POLITICS

Auditor general raises concerns with foster homes in New Brunswick

12/05/2013 09:24 EST | Updated 02/04/2014 05:59 EST
FREDERICTON - New Brunswick's auditor general says children in care are vulnerable unless the Department of Social Development does a better job of approving and reviewing foster homes in the province.

Kim MacPherson said Thursday the department does not always comply with its own documented foster home standards.

She said a sample of foster family files found only two of 20 files contained all of the required documentation for approving a foster family.

"I am concerned that because of what we found, that children are vulnerable and the government needs to do a better job," she said in releasing her annual report.

MacPherson said the family development plan, which is used by a social worker on an ongoing basis to assess a family's competency to foster, was missing in nine of 20 cases.

When it comes to monitoring approved foster homes, MacPherson found only three of 18 files tested contained documents showing regular annual reviews.

Social Development Minister Madeleine Dube said she accepts the concerns of the auditor general and has begun efforts to make changes.

"I certainly directed my staff to work with the regional directors and to make sure that all the standards and procedures are being followed," Dube said outside the legislature.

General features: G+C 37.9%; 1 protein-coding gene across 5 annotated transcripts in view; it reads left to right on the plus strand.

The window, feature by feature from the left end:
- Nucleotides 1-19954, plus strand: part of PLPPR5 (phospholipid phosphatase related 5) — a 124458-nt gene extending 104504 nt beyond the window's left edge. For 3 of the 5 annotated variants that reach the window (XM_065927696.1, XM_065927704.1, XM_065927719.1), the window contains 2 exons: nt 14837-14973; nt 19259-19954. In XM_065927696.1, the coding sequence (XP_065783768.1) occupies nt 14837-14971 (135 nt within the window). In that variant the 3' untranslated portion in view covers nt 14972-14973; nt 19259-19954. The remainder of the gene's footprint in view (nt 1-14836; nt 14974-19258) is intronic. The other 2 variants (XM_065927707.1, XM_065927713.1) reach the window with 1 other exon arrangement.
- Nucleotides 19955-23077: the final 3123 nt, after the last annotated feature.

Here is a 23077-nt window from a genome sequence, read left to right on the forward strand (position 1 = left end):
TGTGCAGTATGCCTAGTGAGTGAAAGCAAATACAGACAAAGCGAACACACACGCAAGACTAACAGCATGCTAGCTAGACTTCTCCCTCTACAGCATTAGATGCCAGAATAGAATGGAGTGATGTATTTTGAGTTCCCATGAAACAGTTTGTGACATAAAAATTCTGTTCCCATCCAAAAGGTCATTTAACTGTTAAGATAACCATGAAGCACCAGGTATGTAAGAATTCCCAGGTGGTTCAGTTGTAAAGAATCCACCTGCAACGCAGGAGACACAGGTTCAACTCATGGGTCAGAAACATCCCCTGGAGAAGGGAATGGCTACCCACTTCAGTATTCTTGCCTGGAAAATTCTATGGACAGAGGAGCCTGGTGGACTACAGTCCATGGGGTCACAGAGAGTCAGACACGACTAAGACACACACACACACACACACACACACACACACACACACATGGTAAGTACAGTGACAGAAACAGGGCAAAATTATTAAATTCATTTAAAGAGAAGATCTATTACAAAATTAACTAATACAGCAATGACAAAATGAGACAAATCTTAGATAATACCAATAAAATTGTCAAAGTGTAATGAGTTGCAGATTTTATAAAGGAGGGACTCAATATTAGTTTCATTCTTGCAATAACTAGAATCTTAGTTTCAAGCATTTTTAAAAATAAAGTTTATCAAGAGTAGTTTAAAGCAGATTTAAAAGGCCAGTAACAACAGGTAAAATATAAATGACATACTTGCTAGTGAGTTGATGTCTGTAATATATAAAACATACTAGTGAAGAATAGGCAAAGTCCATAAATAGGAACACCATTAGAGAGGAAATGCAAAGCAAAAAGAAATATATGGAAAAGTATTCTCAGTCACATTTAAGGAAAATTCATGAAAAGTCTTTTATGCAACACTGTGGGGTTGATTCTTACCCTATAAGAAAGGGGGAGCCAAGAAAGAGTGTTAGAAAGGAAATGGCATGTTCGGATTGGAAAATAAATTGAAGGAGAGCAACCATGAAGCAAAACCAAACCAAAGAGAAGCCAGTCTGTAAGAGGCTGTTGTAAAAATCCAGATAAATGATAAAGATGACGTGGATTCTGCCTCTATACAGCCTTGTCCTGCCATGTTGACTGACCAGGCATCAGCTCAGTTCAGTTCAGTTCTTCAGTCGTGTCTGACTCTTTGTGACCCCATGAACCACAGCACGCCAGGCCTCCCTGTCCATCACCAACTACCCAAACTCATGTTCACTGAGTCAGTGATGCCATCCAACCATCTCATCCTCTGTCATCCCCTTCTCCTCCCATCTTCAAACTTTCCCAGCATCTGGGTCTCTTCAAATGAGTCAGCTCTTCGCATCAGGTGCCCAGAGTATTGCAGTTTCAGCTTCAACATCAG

Dube said in some cases, the files that were examined cover 20 years but only one or two documents were missing.

"There's nothing in her report stating that the quality for foster homes is not there," Dube said. "It's all about the evaluation and assessment documentation that is supposed to be in the file."

There are more than 1,100 children in foster care in the province.

MacPherson said the number of foster homes in the province has decreased by 41 per cent over the last eight years.

"An inadequate supply of foster families could result in adverse consequences to vulnerable children in need of care," MacPherson wrote.

"Siblings may get separated ... or be placed in a group home."

MacPherson also said funding for foster care families has not kept pace with inflation.

Dube agreed funding is an issue that needs to be addressed.

"I accept her recommendation and this is something I will bring forward to the budget process," Dube said.